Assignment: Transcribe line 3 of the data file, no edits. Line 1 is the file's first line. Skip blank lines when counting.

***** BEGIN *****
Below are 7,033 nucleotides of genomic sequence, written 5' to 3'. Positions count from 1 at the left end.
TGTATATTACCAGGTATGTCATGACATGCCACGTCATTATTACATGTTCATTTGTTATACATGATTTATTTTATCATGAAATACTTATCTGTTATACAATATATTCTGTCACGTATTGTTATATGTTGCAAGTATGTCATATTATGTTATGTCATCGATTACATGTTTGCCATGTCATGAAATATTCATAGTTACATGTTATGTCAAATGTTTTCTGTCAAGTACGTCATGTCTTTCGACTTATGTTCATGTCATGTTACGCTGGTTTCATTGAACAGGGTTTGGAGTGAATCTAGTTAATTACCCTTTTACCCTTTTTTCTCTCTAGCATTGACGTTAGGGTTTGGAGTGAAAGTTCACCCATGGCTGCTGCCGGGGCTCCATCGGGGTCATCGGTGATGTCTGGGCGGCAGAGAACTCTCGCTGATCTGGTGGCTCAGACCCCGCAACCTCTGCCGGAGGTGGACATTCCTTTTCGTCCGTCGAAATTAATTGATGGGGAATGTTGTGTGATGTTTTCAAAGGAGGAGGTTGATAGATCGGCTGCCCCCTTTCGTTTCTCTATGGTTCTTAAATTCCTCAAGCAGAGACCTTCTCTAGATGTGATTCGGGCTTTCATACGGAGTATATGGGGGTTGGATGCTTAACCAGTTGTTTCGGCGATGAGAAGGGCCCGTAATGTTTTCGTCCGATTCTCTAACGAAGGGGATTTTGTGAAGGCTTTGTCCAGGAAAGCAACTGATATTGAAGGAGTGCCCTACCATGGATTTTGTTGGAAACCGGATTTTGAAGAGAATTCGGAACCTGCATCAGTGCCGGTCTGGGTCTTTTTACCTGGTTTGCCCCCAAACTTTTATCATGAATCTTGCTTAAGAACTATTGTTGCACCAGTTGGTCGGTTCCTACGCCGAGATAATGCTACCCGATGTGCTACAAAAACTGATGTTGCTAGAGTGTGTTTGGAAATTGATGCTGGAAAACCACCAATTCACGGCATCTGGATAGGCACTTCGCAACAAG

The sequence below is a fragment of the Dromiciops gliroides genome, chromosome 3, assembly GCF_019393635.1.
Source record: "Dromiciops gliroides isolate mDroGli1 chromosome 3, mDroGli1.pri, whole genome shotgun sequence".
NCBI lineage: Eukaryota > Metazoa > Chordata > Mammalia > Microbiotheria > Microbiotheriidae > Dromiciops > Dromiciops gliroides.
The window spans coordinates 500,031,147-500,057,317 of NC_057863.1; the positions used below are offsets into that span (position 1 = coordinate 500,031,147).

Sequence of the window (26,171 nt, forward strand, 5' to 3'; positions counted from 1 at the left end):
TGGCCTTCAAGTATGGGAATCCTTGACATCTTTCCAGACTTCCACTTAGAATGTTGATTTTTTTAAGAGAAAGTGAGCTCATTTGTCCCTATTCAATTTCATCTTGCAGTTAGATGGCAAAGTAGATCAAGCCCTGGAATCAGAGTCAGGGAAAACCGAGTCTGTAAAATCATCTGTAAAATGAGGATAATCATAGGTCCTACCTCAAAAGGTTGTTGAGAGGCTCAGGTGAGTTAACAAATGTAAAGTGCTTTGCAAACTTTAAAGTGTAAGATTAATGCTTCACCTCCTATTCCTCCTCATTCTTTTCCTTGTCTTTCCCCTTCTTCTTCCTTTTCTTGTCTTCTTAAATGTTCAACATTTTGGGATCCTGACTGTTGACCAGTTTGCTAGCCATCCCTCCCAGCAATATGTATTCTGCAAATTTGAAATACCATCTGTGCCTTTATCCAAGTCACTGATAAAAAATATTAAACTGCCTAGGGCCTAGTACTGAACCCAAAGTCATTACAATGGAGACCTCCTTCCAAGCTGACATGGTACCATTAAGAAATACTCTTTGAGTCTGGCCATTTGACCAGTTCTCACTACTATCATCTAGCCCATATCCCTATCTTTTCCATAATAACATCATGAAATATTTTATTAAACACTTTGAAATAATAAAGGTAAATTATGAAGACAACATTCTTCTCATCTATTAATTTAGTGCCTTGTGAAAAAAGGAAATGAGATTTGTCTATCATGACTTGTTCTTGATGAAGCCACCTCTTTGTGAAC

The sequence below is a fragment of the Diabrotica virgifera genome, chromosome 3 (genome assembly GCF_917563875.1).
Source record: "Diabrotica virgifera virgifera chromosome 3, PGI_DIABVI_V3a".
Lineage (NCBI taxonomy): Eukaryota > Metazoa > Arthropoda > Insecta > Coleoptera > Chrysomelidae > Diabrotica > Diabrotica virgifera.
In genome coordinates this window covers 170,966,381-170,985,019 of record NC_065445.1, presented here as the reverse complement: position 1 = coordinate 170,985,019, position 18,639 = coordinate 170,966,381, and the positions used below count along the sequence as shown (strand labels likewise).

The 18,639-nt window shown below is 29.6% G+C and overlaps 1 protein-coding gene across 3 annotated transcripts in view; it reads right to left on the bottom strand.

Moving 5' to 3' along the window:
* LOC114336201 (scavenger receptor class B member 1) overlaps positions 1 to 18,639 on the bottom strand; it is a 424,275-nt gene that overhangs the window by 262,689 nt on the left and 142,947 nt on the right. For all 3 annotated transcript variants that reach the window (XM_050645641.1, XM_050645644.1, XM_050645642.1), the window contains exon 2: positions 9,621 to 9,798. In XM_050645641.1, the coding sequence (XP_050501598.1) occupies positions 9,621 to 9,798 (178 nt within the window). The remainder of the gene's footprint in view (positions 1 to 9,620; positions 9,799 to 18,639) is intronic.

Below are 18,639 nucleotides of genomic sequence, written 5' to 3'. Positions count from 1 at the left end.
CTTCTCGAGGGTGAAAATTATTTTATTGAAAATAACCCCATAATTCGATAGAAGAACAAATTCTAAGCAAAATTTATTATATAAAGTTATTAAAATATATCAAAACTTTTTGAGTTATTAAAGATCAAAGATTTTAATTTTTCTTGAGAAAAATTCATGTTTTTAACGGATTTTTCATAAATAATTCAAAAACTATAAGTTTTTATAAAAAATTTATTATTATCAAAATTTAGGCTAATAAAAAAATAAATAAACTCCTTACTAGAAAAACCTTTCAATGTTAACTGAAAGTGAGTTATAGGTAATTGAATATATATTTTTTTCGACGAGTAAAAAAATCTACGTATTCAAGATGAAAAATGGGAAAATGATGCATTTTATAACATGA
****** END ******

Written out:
The sequence below is a fragment of the Dromiciops gliroides genome, chromosome 3, assembly GCF_019393635.1.